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# Does space create inertia on any level? If so...

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posted on Dec, 17 2006 @ 02:32 AM
We all know that inertia is a part of fundamental physics, but I don't know much about it in other environments such as space.

On Earth to drive in a car at 50 mph and toss a ball out the window it will eventually come to a stop.

In space do these rules not apply? The Earth travels at around 46,000 mph. When you fly a space shuttle far enough away from our earth's gravity pull (out the window) would the space shuttle be effected by the intertia of 46,000 mph?

Does the emptiness of space not carry enough constituents to restrict the mass?

This may seem rather simple to the person holding the correct answer, so be nice about it.

AAC

[edit on 17-12-2006 by AnAbsoluteCreation]

posted on Dec, 17 2006 @ 02:40 AM

Originally posted by AnAbsoluteCreation
We all know that inertia is a part of fundamental physics, but I don't know much about it in other environments such as space.

yes, because of newton's first law of motion.

On Earth to drive in a car at 50 mph and toss a ball out the window it will eventually come to a stop.

In space do these rules not apply?

yes, this law applies in space.

The reason a car will eventually come to a stop is because the tires making contact on the road creates friction, so does the air around the vehicle.

it causes a net force great enough to slow the vehicle.

In space, the reason that the space craft will continue is becasue there isnt enough net force to cause the de-acceleration of the craft and eventually cause it to stop.

space is a vacuum, hence very few external forces to act upon the craft.

posted on Dec, 17 2006 @ 02:48 AM

the only thing in space, that I know of, that can cause any type of acceleration would be gravity. this is due to the curvature of space time caused by objects.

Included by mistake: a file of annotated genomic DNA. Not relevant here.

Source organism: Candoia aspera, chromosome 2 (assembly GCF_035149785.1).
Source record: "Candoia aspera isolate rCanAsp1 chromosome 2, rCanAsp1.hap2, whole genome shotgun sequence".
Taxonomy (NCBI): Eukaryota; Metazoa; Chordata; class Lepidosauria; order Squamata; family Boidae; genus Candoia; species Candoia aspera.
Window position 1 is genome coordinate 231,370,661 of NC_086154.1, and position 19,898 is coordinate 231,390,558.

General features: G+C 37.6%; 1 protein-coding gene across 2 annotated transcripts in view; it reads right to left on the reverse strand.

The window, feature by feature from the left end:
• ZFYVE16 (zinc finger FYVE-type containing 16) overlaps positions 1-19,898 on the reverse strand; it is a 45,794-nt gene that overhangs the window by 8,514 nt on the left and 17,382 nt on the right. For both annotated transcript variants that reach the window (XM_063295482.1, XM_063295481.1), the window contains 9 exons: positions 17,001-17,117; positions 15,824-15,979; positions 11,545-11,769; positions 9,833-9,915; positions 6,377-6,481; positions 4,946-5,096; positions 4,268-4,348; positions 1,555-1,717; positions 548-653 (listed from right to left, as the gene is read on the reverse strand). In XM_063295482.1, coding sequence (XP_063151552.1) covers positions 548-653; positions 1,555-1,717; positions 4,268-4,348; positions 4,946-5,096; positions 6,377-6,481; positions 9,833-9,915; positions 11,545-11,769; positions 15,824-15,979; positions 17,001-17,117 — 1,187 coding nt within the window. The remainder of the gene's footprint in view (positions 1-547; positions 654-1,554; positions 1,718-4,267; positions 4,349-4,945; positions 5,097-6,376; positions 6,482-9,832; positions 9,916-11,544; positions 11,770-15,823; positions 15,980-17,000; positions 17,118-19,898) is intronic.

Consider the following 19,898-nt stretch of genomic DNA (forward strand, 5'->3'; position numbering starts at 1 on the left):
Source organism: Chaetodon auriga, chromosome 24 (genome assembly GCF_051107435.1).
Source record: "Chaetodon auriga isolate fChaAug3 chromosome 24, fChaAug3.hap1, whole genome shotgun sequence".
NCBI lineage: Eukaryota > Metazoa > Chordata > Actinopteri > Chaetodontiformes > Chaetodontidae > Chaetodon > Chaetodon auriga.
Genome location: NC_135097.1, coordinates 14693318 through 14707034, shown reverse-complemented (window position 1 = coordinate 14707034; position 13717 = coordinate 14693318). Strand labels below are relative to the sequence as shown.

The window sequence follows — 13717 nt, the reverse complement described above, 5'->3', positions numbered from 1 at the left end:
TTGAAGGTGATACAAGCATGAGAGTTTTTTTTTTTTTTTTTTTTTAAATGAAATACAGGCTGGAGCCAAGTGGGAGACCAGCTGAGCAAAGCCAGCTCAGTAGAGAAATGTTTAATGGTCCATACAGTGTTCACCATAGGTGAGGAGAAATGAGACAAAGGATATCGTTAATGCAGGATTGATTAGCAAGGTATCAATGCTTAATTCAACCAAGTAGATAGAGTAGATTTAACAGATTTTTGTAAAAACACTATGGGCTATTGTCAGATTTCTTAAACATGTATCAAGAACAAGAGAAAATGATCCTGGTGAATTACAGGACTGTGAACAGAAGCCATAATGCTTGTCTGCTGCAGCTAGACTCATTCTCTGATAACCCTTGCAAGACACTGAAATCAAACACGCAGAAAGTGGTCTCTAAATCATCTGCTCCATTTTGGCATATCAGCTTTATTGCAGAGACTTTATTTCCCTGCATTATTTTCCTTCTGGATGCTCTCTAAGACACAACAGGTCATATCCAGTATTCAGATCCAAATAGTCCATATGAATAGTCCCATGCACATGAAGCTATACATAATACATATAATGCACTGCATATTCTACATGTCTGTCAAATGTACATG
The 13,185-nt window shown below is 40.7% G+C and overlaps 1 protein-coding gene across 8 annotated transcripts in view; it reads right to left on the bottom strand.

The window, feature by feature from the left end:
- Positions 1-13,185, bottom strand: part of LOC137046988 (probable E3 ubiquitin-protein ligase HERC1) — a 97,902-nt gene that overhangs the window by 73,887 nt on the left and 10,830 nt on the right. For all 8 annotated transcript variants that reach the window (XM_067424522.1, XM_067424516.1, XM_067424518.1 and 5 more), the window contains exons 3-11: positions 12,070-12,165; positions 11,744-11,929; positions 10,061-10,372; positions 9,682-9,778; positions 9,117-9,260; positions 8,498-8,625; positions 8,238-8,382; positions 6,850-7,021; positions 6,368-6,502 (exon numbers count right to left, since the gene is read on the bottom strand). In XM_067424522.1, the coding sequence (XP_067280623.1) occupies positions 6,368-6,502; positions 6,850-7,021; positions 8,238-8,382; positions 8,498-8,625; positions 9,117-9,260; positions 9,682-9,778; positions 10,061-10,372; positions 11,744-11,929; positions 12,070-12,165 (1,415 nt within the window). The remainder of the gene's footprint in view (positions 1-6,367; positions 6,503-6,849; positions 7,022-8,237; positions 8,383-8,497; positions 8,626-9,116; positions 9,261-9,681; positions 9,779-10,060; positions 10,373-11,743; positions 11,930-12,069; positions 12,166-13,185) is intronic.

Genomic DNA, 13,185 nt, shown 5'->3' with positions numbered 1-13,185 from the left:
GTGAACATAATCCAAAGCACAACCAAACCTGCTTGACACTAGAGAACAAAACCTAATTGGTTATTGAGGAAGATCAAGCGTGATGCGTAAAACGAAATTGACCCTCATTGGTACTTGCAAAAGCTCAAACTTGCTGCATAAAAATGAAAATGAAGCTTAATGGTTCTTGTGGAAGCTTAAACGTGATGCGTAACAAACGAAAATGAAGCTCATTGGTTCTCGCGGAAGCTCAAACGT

Even if there were only two very light rocks in the entire universe, they would cause enough curving in space time to draw the objects together.

posted on Dec, 17 2006 @ 02:56 AM
[edit on 17-12-2006 by AnAbsoluteCreation]

posted on Dec, 17 2006 @ 04:53 AM

Originally posted by AnAbsoluteCreation
[...]

In space do these rules not apply? The Earth travels at around 46,000 mph. [...]

You know I came across this very interesting list of speed the earth is travelling at in relation to points of references in space. First it was the speed we are going through space travelling around the Sun, then it was relative to how fast the whole Solar System is travelling around the Galactic core. Finally it was how fast the Milky Way as a whole is moving in relation to other galaxies in our Local Group.

I can't recall where on-line I saw that, but it was quite enlightening. Is this what you are asking about, or something related? I'm not quite sure I understand your request.

posted on Dec, 17 2006 @ 04:14 PM

Does the emptiness of space not carry enough constituents to restrict the mass?

No. The vacuum of space is essentially empty, although there are a few stray atoms and other particles. As you might imagine, those very sparse and tiny particles don't really impede the much larger Earth at 46000mph or whatever it's moving at.

Basically, the principle of inertia applies everywhere. It's just that in outer space, there are far fewer forces acting on an object than on the surface of the earth. On Earth, we have gravity, electromagnetic fields, both natural and artificial, we have air resistance and other forms of friction, and probably several forces I've missed that will act on everyday objects.

Throw a baseball out a car window, and sure, it will have the same velocity as the car, but gravity and friction will quickly decelerate the ball and it will eventually land somewhere on the ground and stop.

The earth, however, has only the sun's gravity acting on it in any meaningful way, and because this is a stable orbit with no external influences, the principle of inertia says that the earth will just keep on going round the sun, until an external force acts on the system to change it. (and I hope no such force comes about! :p)

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